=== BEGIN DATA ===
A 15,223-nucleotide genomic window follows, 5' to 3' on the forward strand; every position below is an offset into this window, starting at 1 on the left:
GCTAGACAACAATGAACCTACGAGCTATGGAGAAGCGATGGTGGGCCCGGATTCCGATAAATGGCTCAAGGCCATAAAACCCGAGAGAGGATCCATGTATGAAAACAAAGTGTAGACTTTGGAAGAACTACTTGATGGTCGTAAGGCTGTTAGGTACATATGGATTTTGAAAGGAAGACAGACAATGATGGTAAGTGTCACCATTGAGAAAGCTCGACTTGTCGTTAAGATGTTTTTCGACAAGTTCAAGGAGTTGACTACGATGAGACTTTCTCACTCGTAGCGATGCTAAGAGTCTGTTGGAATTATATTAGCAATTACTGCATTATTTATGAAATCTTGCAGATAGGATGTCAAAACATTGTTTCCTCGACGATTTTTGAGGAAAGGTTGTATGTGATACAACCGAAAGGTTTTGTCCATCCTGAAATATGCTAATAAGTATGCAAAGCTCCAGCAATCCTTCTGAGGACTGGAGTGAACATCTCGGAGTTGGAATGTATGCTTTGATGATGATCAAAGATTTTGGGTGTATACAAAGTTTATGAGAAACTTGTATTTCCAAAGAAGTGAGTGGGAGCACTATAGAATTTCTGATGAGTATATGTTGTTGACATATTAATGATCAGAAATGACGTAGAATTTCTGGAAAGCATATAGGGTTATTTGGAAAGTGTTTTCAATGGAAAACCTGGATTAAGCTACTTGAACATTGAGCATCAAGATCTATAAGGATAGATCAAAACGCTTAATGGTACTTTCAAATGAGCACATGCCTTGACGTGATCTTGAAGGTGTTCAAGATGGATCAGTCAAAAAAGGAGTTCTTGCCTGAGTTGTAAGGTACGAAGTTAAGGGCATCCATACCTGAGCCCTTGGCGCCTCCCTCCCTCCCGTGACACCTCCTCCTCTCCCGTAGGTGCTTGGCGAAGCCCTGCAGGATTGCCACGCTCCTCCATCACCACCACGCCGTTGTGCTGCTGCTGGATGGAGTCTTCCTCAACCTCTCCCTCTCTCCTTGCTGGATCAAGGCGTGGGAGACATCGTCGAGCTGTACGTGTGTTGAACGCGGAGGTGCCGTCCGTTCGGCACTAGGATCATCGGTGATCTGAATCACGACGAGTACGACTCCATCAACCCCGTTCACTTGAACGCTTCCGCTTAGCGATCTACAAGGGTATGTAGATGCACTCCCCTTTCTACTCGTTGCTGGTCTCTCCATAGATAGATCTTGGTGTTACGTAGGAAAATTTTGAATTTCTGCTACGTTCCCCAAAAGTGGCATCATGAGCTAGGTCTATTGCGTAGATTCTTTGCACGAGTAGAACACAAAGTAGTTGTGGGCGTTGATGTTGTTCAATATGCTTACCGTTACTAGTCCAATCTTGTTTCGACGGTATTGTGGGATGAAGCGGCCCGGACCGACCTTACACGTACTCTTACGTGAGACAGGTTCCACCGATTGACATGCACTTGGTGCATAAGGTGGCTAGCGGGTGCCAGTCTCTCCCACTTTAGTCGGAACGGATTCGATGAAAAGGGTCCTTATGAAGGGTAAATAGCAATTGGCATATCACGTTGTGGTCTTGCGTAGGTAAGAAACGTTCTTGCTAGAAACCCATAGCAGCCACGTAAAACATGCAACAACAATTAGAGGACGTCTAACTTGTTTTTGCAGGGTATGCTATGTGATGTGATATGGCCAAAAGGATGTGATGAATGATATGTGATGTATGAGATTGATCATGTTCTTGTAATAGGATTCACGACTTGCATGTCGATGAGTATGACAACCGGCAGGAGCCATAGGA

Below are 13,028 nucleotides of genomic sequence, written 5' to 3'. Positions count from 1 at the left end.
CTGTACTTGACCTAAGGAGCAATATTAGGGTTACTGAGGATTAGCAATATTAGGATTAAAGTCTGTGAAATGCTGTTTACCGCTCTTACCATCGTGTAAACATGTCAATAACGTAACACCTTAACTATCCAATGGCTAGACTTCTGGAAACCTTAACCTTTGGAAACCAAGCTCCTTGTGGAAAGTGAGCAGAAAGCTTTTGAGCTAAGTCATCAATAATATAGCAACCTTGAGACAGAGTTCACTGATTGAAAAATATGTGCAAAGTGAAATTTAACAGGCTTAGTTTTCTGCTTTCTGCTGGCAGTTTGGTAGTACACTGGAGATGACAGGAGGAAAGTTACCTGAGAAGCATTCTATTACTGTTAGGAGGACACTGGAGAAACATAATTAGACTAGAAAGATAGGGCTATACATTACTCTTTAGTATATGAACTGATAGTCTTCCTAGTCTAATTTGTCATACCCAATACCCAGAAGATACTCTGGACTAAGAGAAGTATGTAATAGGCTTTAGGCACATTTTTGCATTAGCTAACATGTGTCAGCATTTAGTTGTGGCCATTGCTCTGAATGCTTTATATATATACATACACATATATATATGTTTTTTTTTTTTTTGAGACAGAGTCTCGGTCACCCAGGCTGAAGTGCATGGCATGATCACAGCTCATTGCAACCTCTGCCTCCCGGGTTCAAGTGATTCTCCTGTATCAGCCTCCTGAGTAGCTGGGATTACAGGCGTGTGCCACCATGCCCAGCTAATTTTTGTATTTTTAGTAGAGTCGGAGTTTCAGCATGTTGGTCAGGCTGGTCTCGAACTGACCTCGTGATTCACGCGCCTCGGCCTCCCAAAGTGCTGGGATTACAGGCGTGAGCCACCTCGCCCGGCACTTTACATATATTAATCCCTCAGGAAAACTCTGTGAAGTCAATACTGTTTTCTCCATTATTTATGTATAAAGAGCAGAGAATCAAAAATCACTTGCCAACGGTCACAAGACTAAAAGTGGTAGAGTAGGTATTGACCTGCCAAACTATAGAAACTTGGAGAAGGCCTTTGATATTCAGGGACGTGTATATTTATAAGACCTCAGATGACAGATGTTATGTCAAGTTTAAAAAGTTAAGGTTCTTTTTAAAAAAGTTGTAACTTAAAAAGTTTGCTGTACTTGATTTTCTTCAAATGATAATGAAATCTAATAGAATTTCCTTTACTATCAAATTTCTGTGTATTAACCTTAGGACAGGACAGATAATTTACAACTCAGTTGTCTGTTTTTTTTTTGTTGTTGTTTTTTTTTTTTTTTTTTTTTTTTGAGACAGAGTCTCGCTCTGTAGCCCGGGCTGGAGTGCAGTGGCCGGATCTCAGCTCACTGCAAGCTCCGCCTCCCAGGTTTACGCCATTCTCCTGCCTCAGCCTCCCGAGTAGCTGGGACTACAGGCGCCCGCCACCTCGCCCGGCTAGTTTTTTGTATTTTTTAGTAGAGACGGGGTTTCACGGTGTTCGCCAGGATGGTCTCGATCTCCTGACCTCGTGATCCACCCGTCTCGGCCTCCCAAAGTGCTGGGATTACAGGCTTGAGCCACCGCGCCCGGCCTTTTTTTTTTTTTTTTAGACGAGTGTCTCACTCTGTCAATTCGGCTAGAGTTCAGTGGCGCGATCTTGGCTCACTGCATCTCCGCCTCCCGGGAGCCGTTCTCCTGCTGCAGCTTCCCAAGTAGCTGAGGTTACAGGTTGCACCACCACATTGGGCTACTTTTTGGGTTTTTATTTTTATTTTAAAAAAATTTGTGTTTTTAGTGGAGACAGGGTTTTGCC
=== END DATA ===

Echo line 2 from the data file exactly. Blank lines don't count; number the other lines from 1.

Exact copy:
GCTAGACAACAATGAACCTACGAGCTATGGAGAAGCGATGGTGGGCCCGGATTCCGATAAATGGCTCAAGGCCATAAAACCCGAGAGAGGATCCATGTATGAAAACAAAGTGTAGACTTTGGAAGAACTACTTGATGGTCGTAAGGCTGTTAGGTACATATGGATTTTGAAAGGAAGACAGACAATGATGGTAAGTGTCACCATTGAGAAAGCTCGACTTGTCGTTAAGATGTTTTTCGACAAGTTCAAGGAGTTGACTACGATGAGACTTTCTCACTCGTAGCGATGCTAAGAGTCTGTTGGAATTATATTAGCAATTACTGCATTATTTATGAAATCTTGCAGATAGGATGTCAAAACATTGTTTCCTCGACGATTTTTGAGGAAAGGTTGTATGTGATACAACCGAAAGGTTTTGTCCATCCTGAAATATGCTAATAAGTATGCAAAGCTCCAGCAATCCTTCTGAGGACTGGAGTGAACATCTCGGAGTTGGAATGTATGCTTTGATGATGATCAAAGATTTTGGGTGTATACAAAGTTTATGAGAAACTTGTATTTCCAAAGAAGTGAGTGGGAGCACTATAGAATTTCTGATGAGTATATGTTGTTGACATATTAATGATCAGAAATGACGTAGAATTTCTGGAAAGCATATAGGGTTATTTGGAAAGTGTTTTCAATGGAAAACCTGGATTAAGCTACTTGAACATTGAGCATCAAGATCTATAAGGATAGATCAAAACGCTTAATGGTACTTTCAAATGAGCACATGCCTTGACGTGATCTTGAAGGTGTTCAAGATGGATCAGTCAAAAAAGGAGTTCTTGCCTGAGTTGTAAGGTACGAAGTTAAGGGCATCCATACCTGAGCCCTTGGCGCCTCCCTCCCTCCCGTGACACCTCCTCCTCTCCCGTAGGTGCTTGGCGAAGCCCTGCAGGATTGCCACGCTCCTCCATCACCACCACGCCGTTGTGCTGCTGCTGGATGGAGTCTTCCTCAACCTCTCCCTCTCTCCTTGCTGGATCAAGGCGTGGGAGACATCGTCGAGCTGTACGTGTGTTGAACGCGGAGGTGCCGTCCGTTCGGCACTAGGATCATCGGTGATCTGAATCACGACGAGTACGACTCCATCAACCCCGTTCACTTGAACGCTTCCGCTTAGCGATCTACAAGGGTATGTAGATGCACTCCCCTTTCTACTCGTTGCTGGTCTCTCCATAGATAGATCTTGGTGTTACGTAGGAAAATTTTGAATTTCTGCTACGTTCCCCAAAAGTGGCATCATGAGCTAGGTCTATTGCGTAGATTCTTTGCACGAGTAGAACACAAAGTAGTTGTGGGCGTTGATGTTGTTCAATATGCTTACCGTTACTAGTCCAATCTTGTTTCGACGGTATTGTGGGATGAAGCGGCCCGGACCGACCTTACACGTACTCTTACGTGAGACAGGTTCCACCGATTGACATGCACTTGGTGCATAAGGTGGCTAGCGGGTGCCAGTCTCTCCCACTTTAGTCGGAACGGATTCGATGAAAAGGGTCCTTATGAAGGGTAAATAGCAATTGGCATATCACGTTGTGGTCTTGCGTAGGTAAGAAACGTTCTTGCTAGAAACCCATAGCAGCCACGTAAAACATGCAACAACAATTAGAGGACGTCTAACTTGTTTTTGCAGGGTATGCTATGTGATGTGATATGGCCAAAAGGATGTGATGAATGATATGTGATGTATGAGATTGATCATGTTCTTGTAATAGGATTCACGACTTGCATGTCGATGAGTATGACAACCGGCAGGAGCCATAGGA